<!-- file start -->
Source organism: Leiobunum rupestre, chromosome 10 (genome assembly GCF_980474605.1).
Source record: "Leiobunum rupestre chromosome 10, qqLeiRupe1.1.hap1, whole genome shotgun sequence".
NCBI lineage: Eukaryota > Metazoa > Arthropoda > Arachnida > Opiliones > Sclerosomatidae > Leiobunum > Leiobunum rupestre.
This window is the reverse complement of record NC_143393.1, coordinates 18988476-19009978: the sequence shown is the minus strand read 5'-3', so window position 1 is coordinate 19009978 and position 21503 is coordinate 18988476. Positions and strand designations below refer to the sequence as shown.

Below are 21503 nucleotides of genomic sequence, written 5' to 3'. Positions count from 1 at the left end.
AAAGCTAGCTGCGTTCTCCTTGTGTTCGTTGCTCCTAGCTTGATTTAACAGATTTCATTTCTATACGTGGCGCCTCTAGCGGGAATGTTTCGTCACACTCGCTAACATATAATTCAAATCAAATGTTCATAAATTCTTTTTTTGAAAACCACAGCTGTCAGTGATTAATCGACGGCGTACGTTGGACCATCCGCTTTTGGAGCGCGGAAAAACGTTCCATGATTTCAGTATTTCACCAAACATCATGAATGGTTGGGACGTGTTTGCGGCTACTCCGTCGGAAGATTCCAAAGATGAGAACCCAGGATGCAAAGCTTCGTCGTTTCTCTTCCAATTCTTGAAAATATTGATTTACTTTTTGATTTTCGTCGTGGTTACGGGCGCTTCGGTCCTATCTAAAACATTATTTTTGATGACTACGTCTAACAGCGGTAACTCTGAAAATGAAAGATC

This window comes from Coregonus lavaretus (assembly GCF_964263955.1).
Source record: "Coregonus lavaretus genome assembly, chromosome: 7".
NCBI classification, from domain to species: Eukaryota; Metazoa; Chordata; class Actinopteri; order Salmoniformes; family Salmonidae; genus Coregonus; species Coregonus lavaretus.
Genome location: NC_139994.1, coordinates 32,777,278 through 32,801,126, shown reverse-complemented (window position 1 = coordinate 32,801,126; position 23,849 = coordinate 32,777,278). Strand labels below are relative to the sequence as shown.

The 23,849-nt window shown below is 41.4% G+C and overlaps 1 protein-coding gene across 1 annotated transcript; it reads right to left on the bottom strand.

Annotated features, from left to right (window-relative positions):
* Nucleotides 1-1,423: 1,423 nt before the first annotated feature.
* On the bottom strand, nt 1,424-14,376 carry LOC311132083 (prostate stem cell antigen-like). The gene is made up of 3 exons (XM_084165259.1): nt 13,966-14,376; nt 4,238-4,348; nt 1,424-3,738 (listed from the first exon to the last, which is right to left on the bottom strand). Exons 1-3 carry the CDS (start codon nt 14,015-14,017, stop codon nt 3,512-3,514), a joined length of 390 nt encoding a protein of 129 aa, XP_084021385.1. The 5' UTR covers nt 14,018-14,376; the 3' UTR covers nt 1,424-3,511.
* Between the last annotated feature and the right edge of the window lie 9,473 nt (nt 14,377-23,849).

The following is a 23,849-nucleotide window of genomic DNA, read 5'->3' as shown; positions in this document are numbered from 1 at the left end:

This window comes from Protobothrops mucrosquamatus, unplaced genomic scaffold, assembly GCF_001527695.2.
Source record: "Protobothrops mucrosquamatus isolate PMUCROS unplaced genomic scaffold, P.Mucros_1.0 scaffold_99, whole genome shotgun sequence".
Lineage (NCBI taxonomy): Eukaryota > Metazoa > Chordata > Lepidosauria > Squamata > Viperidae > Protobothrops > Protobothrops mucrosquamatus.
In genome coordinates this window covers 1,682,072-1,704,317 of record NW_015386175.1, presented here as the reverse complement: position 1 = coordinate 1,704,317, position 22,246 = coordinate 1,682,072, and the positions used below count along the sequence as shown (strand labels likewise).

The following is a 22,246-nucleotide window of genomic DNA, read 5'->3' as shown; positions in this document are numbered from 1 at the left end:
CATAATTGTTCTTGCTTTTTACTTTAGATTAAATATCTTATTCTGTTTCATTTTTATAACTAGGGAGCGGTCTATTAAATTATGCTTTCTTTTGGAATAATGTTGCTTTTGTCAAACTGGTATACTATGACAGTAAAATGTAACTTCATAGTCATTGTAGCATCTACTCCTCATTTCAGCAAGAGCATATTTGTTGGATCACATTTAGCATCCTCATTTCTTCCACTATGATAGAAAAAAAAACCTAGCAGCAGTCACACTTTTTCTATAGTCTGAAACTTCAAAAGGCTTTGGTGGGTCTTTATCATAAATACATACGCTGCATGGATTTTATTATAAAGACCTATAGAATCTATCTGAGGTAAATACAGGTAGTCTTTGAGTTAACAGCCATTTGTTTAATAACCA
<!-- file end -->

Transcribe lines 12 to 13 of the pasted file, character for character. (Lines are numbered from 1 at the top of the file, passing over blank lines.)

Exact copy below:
Annotated features, from left to right (window-relative positions):
* Nucleotides 1-1,423: 1,423 nt before the first annotated feature.